Last year, Energy Transfer Partners LP (NYSE:ETP) missed out on the tremendous gains that its industry peers experienced. The partnership’s structure was clunky, natural gas prices were killing its bottom line, and it didn’t look like a distribution increase was anywhere in sight. How quickly the tide has turned.
Energy Transfer Partners LP (NYSE:ETP) units have finally started to rise, and it still packs a lot of potential. That’s why we have created a premium report on ETP to lay out what the partnership is, what it has done, and where it is headed in order to guide investors on whether the company merits consideration for their portfolios.
Following is an excerpt from the report, laying out the company’s opportunity. We hope you enjoy it.
Over the course of the last three years, Energy Transfer Partners LP (NYSE:ETP) made several major acquisitions and launched more than $3 billion worth of organic growth projects. The result of that push is that the ETP we see today barely resembles the ETP we knew back then. In the early going, these acquisitions were just strapped to the back of the partnership as it plowed forward into the next big buy. Now, management has started to reorganize its structure in an effort to simplify operations and increase transparency, which in turn makes it easier for investors to focus on the opportunities that these moves provided in the first place.
The sheer volume of the acquisitions and the organic growth projects does two things for the partnership. First, it increases the diversity of ETP’s business mix. Second, it almost guarantees the likelihood of additional distributable cash flow.
For example, last year’s acquisition of Sunoco gives ETP (once strictly a natural gas midstream company) access to the crude oil, refined products, and natural gas liquids markets. Between Sunoco and its associated master limited partnership, Sunoco Logistics Partners, Energy Transfer Partners LP (NYSE:ETP) now operates 5,400 miles of crude oil pipeline and 2,500 miles of refined products pipeline. Energy Transfer also picked up 40 miles of natural gas liquids pipeline, and one natural gas liquids storage facility in the deal. As a reminder, ETP owns Sunoco, but it does not own Sunoco Logistics; rather it controls a 2% general partner stake, 32.4% of its limited partner units, and all of the incentive distribution rights.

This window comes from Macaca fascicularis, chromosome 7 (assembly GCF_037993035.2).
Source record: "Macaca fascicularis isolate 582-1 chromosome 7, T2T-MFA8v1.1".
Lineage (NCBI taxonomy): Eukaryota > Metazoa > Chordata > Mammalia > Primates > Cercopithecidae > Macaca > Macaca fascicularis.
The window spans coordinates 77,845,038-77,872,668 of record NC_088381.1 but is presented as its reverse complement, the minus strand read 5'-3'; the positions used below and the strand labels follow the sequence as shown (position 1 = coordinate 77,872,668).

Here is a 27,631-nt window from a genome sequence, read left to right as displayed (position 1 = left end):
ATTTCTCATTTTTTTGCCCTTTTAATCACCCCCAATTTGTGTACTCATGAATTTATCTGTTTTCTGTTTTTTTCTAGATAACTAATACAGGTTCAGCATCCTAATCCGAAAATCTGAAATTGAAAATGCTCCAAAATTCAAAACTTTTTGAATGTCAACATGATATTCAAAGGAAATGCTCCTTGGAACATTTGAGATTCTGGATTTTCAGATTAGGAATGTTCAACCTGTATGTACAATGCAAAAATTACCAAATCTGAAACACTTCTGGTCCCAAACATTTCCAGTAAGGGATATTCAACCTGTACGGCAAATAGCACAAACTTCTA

In 2009, 52% of Energy Transfer Partners LP (NYSE:ETP)’s business was dedicated to intrastate natural gas pipelines. Today, that number is down to 17 %, and the overall makeup of the business is far more diversified than it was even two short years ago. In this way, ETP mitigates any disadvantages that affect one specific revenue stream, while opening the door for more opportunistic growth across the various niches of the midstream industry. As Energy Transfer’s business mix continues to diversify, its cash flows will do the same. Right now, roughly 70% of Energy Transfer Partners LP (NYSE:ETP)’s cash flows are derived from some aspect of its natural gas — intrastate and interstate — and natural gas liquids business, and 30% is derived from crude oil and petroleum products.